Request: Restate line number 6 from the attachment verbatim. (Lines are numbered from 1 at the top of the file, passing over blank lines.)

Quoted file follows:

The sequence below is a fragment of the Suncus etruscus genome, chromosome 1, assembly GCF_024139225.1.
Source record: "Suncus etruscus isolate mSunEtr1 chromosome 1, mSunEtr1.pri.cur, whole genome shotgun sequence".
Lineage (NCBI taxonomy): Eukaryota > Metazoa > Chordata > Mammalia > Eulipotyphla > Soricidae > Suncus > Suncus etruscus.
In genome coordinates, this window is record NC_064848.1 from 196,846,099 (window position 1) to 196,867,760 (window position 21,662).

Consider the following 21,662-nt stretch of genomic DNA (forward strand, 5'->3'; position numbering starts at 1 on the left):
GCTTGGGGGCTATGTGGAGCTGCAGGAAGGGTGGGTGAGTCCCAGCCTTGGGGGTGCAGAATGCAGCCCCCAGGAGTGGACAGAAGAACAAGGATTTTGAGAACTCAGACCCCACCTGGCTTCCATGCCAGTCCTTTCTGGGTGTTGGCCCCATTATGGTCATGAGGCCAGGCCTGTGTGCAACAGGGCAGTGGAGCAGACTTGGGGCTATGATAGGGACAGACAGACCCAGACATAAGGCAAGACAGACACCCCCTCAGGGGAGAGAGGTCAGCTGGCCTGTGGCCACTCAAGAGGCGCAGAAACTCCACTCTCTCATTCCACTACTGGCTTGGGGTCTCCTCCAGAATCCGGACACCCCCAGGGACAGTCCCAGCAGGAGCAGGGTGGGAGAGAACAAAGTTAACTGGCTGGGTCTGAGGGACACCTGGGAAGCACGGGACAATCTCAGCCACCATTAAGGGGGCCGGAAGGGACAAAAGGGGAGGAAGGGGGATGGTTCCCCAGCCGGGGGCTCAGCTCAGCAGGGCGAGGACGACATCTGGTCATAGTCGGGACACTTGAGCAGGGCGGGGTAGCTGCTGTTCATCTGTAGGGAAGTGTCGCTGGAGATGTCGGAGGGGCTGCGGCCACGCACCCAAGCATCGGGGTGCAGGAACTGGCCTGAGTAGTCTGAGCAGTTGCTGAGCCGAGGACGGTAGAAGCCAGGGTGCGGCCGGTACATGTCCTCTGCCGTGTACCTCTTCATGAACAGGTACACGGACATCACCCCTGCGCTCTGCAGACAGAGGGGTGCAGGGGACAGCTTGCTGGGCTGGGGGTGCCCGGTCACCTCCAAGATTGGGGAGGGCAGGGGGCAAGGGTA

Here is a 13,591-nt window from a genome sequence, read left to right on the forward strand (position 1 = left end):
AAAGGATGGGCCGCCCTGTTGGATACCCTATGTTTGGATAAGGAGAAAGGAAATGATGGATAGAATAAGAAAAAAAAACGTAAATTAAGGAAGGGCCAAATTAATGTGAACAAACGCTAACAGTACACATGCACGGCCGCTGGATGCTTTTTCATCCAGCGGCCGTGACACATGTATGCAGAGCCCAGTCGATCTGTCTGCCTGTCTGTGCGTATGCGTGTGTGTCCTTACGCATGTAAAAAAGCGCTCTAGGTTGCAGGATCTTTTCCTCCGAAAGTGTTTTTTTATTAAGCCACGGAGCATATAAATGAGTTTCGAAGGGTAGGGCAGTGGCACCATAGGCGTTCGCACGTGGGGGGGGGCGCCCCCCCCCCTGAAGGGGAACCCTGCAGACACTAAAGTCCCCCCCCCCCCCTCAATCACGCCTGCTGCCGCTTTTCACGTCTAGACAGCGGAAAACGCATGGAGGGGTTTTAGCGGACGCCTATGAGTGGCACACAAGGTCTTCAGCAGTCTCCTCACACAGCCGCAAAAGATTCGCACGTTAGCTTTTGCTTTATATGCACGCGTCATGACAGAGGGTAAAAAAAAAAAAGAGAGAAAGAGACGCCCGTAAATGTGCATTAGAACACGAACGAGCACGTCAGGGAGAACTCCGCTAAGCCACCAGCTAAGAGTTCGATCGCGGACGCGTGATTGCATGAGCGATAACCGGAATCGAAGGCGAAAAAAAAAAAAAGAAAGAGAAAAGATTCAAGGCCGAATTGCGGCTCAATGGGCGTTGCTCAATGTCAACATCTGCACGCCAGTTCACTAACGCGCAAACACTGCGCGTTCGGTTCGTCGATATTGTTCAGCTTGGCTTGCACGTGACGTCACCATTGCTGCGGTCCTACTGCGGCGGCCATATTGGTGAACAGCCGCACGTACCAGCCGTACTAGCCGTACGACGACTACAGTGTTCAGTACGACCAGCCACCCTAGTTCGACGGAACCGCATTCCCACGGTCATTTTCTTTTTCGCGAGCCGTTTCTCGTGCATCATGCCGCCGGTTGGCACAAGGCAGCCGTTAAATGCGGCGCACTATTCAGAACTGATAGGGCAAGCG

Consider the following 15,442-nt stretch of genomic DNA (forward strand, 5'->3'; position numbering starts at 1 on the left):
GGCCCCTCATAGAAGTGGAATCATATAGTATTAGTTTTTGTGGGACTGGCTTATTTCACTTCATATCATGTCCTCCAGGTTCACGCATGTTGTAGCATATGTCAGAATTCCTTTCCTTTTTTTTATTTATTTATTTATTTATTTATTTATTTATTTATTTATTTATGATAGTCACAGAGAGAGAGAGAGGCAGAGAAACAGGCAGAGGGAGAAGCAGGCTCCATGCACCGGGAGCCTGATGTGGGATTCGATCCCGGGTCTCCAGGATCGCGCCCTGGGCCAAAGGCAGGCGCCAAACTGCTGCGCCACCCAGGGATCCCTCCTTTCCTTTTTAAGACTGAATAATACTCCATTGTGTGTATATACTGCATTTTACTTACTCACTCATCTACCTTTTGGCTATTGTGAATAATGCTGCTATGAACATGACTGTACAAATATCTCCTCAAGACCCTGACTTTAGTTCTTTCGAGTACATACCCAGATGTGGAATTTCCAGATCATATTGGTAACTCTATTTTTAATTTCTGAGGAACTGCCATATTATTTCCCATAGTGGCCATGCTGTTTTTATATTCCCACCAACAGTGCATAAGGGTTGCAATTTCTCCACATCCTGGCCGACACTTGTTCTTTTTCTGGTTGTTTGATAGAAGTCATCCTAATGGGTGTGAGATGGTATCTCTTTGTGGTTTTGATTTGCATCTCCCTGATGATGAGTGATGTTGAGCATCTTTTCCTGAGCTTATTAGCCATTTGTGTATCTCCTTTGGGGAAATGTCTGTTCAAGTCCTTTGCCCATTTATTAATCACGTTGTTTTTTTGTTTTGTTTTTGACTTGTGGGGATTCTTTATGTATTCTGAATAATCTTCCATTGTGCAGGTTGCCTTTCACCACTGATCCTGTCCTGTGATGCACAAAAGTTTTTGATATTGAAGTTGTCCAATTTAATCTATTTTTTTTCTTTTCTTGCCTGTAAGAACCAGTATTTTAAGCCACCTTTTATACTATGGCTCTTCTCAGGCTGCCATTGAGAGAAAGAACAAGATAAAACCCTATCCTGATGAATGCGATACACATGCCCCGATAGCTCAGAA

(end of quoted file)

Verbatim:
GCTTGGGGGCTATGTGGAGCTGCAGGAAGGGTGGGTGAGTCCCAGCCTTGGGGGTGCAGAATGCAGCCCCCAGGAGTGGACAGAAGAACAAGGATTTTGAGAACTCAGACCCCACCTGGCTTCCATGCCAGTCCTTTCTGGGTGTTGGCCCCATTATGGTCATGAGGCCAGGCCTGTGTGCAACAGGGCAGTGGAGCAGACTTGGGGCTATGATAGGGACAGACAGACCCAGACATAAGGCAAGACAGACACCCCCTCAGGGGAGAGAGGTCAGCTGGCCTGTGGCCACTCAAGAGGCGCAGAAACTCCACTCTCTCATTCCACTACTGGCTTGGGGTCTCCTCCAGAATCCGGACACCCCCAGGGACAGTCCCAGCAGGAGCAGGGTGGGAGAGAACAAAGTTAACTGGCTGGGTCTGAGGGACACCTGGGAAGCACGGGACAATCTCAGCCACCATTAAGGGGGCCGGAAGGGACAAAAGGGGAGGAAGGGGGATGGTTCCCCAGCCGGGGGCTCAGCTCAGCAGGGCGAGGACGACATCTGGTCATAGTCGGGACACTTGAGCAGGGCGGGGTAGCTGCTGTTCATCTGTAGGGAAGTGTCGCTGGAGATGTCGGAGGGGCTGCGGCCACGCACCCAAGCATCGGGGTGCAGGAACTGGCCTGAGTAGTCTGAGCAGTTGCTGAGCCGAGGACGGTAGAAGCCAGGGTGCGGCCGGTACATGTCCTCTGCCGTGTACCTCTTCATGAACAGGTACACGGACATCACCCCTGCGCTCTGCAGACAGAGGGGTGCAGGGGACAGCTTGCTGGGCTGGGGGTGCCCGGTCACCTCCAAGATTGGGGAGGGCAGGGGGCAAGGGTA